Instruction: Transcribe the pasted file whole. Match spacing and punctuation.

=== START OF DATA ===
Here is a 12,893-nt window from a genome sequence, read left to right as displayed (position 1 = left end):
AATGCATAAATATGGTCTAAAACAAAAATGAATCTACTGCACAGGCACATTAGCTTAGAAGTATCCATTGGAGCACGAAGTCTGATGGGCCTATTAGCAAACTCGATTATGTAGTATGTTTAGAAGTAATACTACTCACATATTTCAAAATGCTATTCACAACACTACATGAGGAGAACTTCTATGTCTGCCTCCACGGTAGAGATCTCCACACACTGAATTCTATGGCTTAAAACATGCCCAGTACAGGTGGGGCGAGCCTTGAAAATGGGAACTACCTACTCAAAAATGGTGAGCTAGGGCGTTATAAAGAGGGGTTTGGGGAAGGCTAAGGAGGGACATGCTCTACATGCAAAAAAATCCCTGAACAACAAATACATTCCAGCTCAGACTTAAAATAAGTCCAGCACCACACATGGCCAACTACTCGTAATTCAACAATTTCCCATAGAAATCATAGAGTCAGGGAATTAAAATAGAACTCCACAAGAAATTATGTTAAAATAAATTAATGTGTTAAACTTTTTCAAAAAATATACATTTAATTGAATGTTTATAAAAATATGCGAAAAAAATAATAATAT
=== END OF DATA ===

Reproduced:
Here is a 12,893-nt window from a genome sequence, read left to right as displayed (position 1 = left end):
AATGCATAAATATGGTCTAAAACAAAAATGAATCTACTGCACAGGCACATTAGCTTAGAAGTATCCATTGGAGCACGAAGTCTGATGGGCCTATTAGCAAACTCGATTATGTAGTATGTTTAGAAGTAATACTACTCACATATTTCAAAATGCTATTCACAACACTACATGAGGAGAACTTCTATGTCTGCCTCCACGGTAGAGATCTCCACACACTGAATTCTATGGCTTAAAACATGCCCAGTACAGGTGGGGCGAGCCTTGAAAATGGGAACTACCTACTCAAAAATGGTGAGCTAGGGCGTTATAAAGAGGGGTTTGGGGAAGGCTAAGGAGGGACATGCTCTACATGCAAAAAAATCCCTGAACAACAAATACATTCCAGCTCAGACTTAAAATAAGTCCAGCACCACACATGGCCAACTACTCGTAATTCAACAATTTCCCATAGAAATCATAGAGTCAGGGAATTAAAATAGAACTCCACAAGAAATTATGTTAAAATAAATTAATGTGTTAAACTTTTTCAAAAAATATACATTTAATTGAATGTTTATAAAAATATGCGAAAAAAATAATAATAT